Malcolm Moore, Telegraph (London), October 24, 2013
The correct way to eat a cockroach, at least in this corner of northern China, is to fry it not once but twice in a wok of smoking hot oil.
“The second time makes the shell crispy and the inside succulent,” said 43-year-old Wang Fuming, as he tipped a bowl of freshly harvested bugs, one or two of their legs still twitching, into the sizzling pan.
Mr Wang is the leading cockroach farmer in Shandong province, with more than 22 million of the insects living in a series of nondescript, concrete bunkers in the suburbs of Jinan.
After cooking, Mr Wang gently ladled them onto a plate, their bodies plumped with the oil and their wings slightly spread, before sprinkling a packet of instant noodle powder–pickled cabbage flavour–over the dish.
“It would be better if we had some chilli,” he apologised.
The cockroach, whose innards resemble cottage cheese, has an earthy taste, with a slight twinge of ammonia. But they have become popular in China not for their taste, but for their medicinal benefits.
“They really are a miracle drug,” said Liu Yusheng, a professor at the Shandong Agricultural university and the head of Shandong province’s Insect Association. “They can cure a number of ailments and they work much faster than other medicine.”
Prof Liu said a cream made from powdered cockroaches is in use in some Chinese hospitals as a treatment for burns and in Korea for cosmetic facial masks.
Meanwhile, a syrup invented by a pharmaceutical company in Sichuan promises to cure gastroenteritis, duodenal ulcers and pulmonary tuberculosis.
“China has the problem of an ageing population,” explained Prof Liu. “So we are trying to find new medicines for older people, and these are generally cheaper than Western medicine. Also we have a tradition of eating bugs here in Shandong.”
For a decade, Mr Wang farmed another type of insect, Eupolyphaga Sinensis, which is also used in Traditional Chinese Medicine.
But in the past two years, the demand for cockroaches has soared, and Mr Wang has switched his entire production to Periplaneta americana, or the American cockroach, a copper-coloured insect that grows to just over an inch and a half.
“These are not the same ones you see in your home, those are German cockroaches,” he said. “There are hundreds of species of cockroaches, but only this one has any medicinal value. It is native to Guangdong province.”
Inside his bunkers are hundreds of nests, bolted together from concrete roof tiles, that line the shelves of dark corridors.
The doorways are lined with mesh, but some cockroaches have clustered on the low ceilings overhead and the air is heavy with a fetid stink. “That is just how they smell,” Mr Wang shrugged.
Last month was harvest time across Shandong. As farmers elsewhere in the province picked apples and cut corn, Mr Wang reaped huge sackfuls of roaches.
“We kill them before they reach four months old, because then their wings are fully grown and they can fly,” he said. “They are very easy to kill, we take large vats of boiling water into the corridors and dunk the nests into them.”
His entire output is sold to pharmaceutical companies, he said, and the price has risen strongly. Since 2011, he has quintupled production, to more than 100 tons a year, and he has eight workers.
Outside his farm, another man is waiting to be shown around. Since this spring, Mr Wang has had 100 enquiries from would-be cockroach farmers and has helped to build 30 other farms.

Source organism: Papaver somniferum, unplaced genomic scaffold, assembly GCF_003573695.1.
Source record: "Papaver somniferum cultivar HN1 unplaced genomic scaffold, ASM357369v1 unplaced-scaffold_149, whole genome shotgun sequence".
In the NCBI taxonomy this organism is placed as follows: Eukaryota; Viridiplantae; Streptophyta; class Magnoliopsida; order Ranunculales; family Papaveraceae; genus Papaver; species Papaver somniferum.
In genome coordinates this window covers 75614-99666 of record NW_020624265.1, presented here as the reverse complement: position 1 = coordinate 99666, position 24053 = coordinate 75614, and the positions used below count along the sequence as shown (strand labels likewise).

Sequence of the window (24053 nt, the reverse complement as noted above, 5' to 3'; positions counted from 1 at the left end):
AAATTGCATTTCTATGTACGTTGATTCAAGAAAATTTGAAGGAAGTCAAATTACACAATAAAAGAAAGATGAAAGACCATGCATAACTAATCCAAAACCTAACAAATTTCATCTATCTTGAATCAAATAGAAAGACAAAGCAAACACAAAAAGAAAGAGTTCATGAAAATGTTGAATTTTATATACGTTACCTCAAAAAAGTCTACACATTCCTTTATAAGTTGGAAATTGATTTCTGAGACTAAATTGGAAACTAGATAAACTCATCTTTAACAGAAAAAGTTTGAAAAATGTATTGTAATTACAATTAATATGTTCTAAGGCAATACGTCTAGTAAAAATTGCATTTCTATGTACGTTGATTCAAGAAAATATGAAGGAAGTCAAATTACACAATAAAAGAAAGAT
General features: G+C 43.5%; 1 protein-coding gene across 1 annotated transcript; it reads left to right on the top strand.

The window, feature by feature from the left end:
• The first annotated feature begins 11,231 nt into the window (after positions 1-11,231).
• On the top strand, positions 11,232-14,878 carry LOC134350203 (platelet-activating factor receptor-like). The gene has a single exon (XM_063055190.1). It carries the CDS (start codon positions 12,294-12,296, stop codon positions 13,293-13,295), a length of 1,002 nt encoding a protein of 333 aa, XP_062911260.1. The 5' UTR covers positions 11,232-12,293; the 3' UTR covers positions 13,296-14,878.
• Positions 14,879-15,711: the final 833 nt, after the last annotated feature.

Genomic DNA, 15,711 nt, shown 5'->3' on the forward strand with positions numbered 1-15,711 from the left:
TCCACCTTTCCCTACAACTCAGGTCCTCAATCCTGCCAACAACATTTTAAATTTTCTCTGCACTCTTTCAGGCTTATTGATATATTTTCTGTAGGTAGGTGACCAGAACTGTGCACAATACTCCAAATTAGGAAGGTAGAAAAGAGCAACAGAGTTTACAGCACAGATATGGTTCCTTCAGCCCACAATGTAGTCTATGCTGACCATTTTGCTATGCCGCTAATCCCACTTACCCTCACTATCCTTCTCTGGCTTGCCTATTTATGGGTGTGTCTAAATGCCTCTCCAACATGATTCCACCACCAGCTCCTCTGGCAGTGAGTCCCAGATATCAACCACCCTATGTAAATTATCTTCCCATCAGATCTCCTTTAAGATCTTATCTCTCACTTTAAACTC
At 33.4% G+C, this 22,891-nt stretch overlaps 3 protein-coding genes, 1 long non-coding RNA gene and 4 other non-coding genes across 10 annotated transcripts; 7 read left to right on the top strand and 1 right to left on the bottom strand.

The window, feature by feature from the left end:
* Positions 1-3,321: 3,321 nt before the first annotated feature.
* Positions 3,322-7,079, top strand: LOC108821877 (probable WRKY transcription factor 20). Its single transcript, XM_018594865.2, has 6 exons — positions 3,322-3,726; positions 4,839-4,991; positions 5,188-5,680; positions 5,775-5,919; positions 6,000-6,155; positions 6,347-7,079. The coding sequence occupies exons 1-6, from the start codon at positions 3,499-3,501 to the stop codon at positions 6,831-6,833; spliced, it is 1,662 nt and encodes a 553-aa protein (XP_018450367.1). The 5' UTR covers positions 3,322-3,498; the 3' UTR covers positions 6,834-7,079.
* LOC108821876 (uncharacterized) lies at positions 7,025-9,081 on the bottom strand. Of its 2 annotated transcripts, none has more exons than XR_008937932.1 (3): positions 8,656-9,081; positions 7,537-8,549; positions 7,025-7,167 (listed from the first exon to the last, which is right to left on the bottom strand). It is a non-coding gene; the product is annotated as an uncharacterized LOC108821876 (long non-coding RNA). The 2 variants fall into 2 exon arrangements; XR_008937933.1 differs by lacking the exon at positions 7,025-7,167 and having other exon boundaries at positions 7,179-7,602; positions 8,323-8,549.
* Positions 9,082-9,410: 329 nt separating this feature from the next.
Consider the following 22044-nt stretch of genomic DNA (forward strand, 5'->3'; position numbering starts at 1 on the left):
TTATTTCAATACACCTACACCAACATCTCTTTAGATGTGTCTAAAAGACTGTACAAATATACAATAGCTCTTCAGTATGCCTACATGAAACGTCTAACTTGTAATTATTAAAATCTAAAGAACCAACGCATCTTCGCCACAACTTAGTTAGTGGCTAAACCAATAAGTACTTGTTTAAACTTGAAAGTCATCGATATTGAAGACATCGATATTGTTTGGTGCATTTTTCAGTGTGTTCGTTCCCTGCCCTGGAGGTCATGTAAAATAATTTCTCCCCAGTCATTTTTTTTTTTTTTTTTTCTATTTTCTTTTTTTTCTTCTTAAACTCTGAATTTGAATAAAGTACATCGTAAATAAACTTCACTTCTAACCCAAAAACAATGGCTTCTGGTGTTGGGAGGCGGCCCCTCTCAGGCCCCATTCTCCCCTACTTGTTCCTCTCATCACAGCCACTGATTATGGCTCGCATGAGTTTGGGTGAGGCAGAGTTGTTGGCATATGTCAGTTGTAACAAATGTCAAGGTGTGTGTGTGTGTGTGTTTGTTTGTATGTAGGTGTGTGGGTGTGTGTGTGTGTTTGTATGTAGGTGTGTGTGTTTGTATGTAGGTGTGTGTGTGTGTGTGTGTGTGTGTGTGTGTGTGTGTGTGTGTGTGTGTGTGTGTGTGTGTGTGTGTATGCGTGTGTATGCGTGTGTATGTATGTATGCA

“Oh, the money is good,” said Xiao Zhongwu, a wiry 49-year-old who has a smaller set of farms in the countryside near Qufu, the birthplace of Confucius. “I have a trucking business too, transporting marble, paper and farm products for local companies. But that brings in pocket money: it is cockroaches that bring in the big money.”
Mr Xiao said he had invested £160,000 in building a series of small farms, their windows taped over with plastic sheeting to stop the cockroaches from escaping.
But, he said, he earns at least £30,000 a year from the insects, and up to £90,000 in a good year. “The pharmaceutical companies set the price, but I stockpile my cockroaches when the supply is plentiful to wait for when the demand picks up.”
Mr Xiao feeds his cockroaches a “special formula” of mashed up vegetables and waste to produce the high levels of amino acids that his buyers demand.
But, he said, farming the bugs is very simple. “Just keep them warm and they are happy.”
Until now, the industry, while booming, has remained mostly under the radar. But in August, a million cockroaches escaped from a farm in Jiangsu province, making headlines in the Chinese media.
Wang Pengsheng, a 38-year-old former engineer, said he had bought the plot of land to raise the insects after six months of research into the industry. He bought more than 80kg of eggs for £10,000 and set up his farm.
But while he was out inspecting the goats and pigs he was raising elsewhere, the local government deemed his building illegal and knocked it down.
“When I came back in the evening, everything was gone, reduced to rubble,” he said. “Afterwards, a team of exterminators came around to try to kill all the escaped cockroaches.”
Mr Wang said he was determined to start again. “The problem is that the government has been under pressure from people saying the cockroaches are pests and they should not let me rebuild.”
In Jinan, the other Mr Wang said he had heard of the misfortune suffered by his namesake. But, he added, he has not had any recent break outs from his farm. “In the beginning a few got away. But since we covered all the windows and doors with mesh, they have been well trapped,” he said.